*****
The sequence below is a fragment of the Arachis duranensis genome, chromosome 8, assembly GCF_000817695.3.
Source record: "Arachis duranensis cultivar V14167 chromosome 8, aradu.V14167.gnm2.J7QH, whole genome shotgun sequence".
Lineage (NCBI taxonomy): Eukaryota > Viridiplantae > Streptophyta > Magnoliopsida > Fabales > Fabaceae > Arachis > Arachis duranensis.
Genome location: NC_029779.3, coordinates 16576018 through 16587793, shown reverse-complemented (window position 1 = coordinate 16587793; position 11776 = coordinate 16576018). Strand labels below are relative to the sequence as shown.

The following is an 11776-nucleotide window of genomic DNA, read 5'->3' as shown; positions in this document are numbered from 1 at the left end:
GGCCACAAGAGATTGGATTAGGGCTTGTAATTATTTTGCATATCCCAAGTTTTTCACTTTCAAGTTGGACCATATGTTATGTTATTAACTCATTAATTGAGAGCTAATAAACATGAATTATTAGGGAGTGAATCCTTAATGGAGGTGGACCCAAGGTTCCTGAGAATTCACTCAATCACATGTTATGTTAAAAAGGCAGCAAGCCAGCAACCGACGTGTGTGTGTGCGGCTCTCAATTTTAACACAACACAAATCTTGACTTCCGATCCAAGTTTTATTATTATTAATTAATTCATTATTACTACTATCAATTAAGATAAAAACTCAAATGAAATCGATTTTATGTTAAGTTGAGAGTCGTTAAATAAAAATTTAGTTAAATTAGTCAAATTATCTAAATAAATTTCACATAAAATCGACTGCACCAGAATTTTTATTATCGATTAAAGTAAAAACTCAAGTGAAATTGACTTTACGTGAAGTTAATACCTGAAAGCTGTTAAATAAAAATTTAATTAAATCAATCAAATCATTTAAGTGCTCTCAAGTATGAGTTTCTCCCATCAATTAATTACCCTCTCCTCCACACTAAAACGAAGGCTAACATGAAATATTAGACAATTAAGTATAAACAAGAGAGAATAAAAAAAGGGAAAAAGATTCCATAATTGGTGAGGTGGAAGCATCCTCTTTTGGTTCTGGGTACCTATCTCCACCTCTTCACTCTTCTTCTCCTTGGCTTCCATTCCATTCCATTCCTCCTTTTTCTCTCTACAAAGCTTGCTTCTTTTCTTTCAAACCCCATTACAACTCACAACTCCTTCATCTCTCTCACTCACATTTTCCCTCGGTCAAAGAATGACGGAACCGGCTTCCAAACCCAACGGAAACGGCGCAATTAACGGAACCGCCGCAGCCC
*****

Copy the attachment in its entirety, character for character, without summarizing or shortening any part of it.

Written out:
The sequence below is a fragment of the Arachis duranensis genome, chromosome 8, assembly GCF_000817695.3.
Source record: "Arachis duranensis cultivar V14167 chromosome 8, aradu.V14167.gnm2.J7QH, whole genome shotgun sequence".
Lineage (NCBI taxonomy): Eukaryota > Viridiplantae > Streptophyta > Magnoliopsida > Fabales > Fabaceae > Arachis > Arachis duranensis.
Genome location: NC_029779.3, coordinates 16576018 through 16587793, shown reverse-complemented (window position 1 = coordinate 16587793; position 11776 = coordinate 16576018). Strand labels below are relative to the sequence as shown.

The following is an 11776-nucleotide window of genomic DNA, read 5'->3' as shown; positions in this document are numbered from 1 at the left end:
GGCCACAAGAGATTGGATTAGGGCTTGTAATTATTTTGCATATCCCAAGTTTTTCACTTTCAAGTTGGACCATATGTTATGTTATTAACTCATTAATTGAGAGCTAATAAACATGAATTATTAGGGAGTGAATCCTTAATGGAGGTGGACCCAAGGTTCCTGAGAATTCACTCAATCACATGTTATGTTAAAAAGGCAGCAAGCCAGCAACCGACGTGTGTGTGTGCGGCTCTCAATTTTAACACAACACAAATCTTGACTTCCGATCCAAGTTTTATTATTATTAATTAATTCATTATTACTACTATCAATTAAGATAAAAACTCAAATGAAATCGATTTTATGTTAAGTTGAGAGTCGTTAAATAAAAATTTAGTTAAATTAGTCAAATTATCTAAATAAATTTCACATAAAATCGACTGCACCAGAATTTTTATTATCGATTAAAGTAAAAACTCAAGTGAAATTGACTTTACGTGAAGTTAATACCTGAAAGCTGTTAAATAAAAATTTAATTAAATCAATCAAATCATTTAAGTGCTCTCAAGTATGAGTTTCTCCCATCAATTAATTACCCTCTCCTCCACACTAAAACGAAGGCTAACATGAAATATTAGACAATTAAGTATAAACAAGAGAGAATAAAAAAAGGGAAAAAGATTCCATAATTGGTGAGGTGGAAGCATCCTCTTTTGGTTCTGGGTACCTATCTCCACCTCTTCACTCTTCTTCTCCTTGGCTTCCATTCCATTCCATTCCTCCTTTTTCTCTCTACAAAGCTTGCTTCTTTTCTTTCAAACCCCATTACAACTCACAACTCCTTCATCTCTCTCACTCACATTTTCCCTCGGTCAAAGAATGACGGAACCGGCTTCCAAACCCAACGGAAACGGCGCAATTAACGGAACCGCCGCAGCCC